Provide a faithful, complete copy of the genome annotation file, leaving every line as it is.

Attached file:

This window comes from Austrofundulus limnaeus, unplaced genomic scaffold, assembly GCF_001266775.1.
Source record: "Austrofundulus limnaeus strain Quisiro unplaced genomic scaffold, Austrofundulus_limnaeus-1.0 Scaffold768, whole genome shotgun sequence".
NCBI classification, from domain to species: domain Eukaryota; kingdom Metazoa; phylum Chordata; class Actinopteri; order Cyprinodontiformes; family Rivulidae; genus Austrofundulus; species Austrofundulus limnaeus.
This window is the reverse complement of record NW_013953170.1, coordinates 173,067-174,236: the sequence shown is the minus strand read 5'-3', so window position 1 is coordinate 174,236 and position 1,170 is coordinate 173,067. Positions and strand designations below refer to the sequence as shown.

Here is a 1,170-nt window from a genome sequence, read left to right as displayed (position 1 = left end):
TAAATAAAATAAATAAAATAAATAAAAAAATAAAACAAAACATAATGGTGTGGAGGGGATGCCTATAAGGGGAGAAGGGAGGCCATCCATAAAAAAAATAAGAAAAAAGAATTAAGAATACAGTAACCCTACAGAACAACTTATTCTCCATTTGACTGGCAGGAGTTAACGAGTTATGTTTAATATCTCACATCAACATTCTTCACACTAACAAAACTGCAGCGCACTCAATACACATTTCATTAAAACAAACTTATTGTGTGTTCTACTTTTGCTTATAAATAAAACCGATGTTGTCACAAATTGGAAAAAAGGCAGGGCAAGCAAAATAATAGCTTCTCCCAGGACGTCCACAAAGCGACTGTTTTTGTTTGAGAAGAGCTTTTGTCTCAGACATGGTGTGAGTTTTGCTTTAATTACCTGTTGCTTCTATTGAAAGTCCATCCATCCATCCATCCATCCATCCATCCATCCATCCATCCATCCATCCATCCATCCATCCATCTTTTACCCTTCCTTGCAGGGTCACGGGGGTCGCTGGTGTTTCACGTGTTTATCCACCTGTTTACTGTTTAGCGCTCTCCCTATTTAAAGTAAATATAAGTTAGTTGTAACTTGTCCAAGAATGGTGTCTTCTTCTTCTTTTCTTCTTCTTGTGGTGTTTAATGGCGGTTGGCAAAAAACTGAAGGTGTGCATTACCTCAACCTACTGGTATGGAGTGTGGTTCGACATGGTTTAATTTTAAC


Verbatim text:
This window comes from Austrofundulus limnaeus, unplaced genomic scaffold, assembly GCF_001266775.1.
Source record: "Austrofundulus limnaeus strain Quisiro unplaced genomic scaffold, Austrofundulus_limnaeus-1.0 Scaffold768, whole genome shotgun sequence".
NCBI classification, from domain to species: domain Eukaryota; kingdom Metazoa; phylum Chordata; class Actinopteri; order Cyprinodontiformes; family Rivulidae; genus Austrofundulus; species Austrofundulus limnaeus.
This window is the reverse complement of record NW_013953170.1, coordinates 173,067-174,236: the sequence shown is the minus strand read 5'-3', so window position 1 is coordinate 174,236 and position 1,170 is coordinate 173,067. Positions and strand designations below refer to the sequence as shown.

Here is a 1,170-nt window from a genome sequence, read left to right as displayed (position 1 = left end):
TAAATAAAATAAATAAAATAAATAAAAAAATAAAACAAAACATAATGGTGTGGAGGGGATGCCTATAAGGGGAGAAGGGAGGCCATCCATAAAAAAAATAAGAAAAAAGAATTAAGAATACAGTAACCCTACAGAACAACTTATTCTCCATTTGACTGGCAGGAGTTAACGAGTTATGTTTAATATCTCACATCAACATTCTTCACACTAACAAAACTGCAGCGCACTCAATACACATTTCATTAAAACAAACTTATTGTGTGTTCTACTTTTGCTTATAAATAAAACCGATGTTGTCACAAATTGGAAAAAAGGCAGGGCAAGCAAAATAATAGCTTCTCCCAGGACGTCCACAAAGCGACTGTTTTTGTTTGAGAAGAGCTTTTGTCTCAGACATGGTGTGAGTTTTGCTTTAATTACCTGTTGCTTCTATTGAAAGTCCATCCATCCATCCATCCATCCATCCATCCATCCATCCATCCATCCATCCATCCATCCATCCATCTTTTACCCTTCCTTGCAGGGTCACGGGGGTCGCTGGTGTTTCACGTGTTTATCCACCTGTTTACTGTTTAGCGCTCTCCCTATTTAAAGTAAATATAAGTTAGTTGTAACTTGTCCAAGAATGGTGTCTTCTTCTTCTTTTCTTCTTCTTGTGGTGTTTAATGGCGGTTGGCAAAAAACTGAAGGTGTGCATTACCTCAACCTACTGGTATGGAGTGTGGTTCGACATGGTTTAATTTTAAC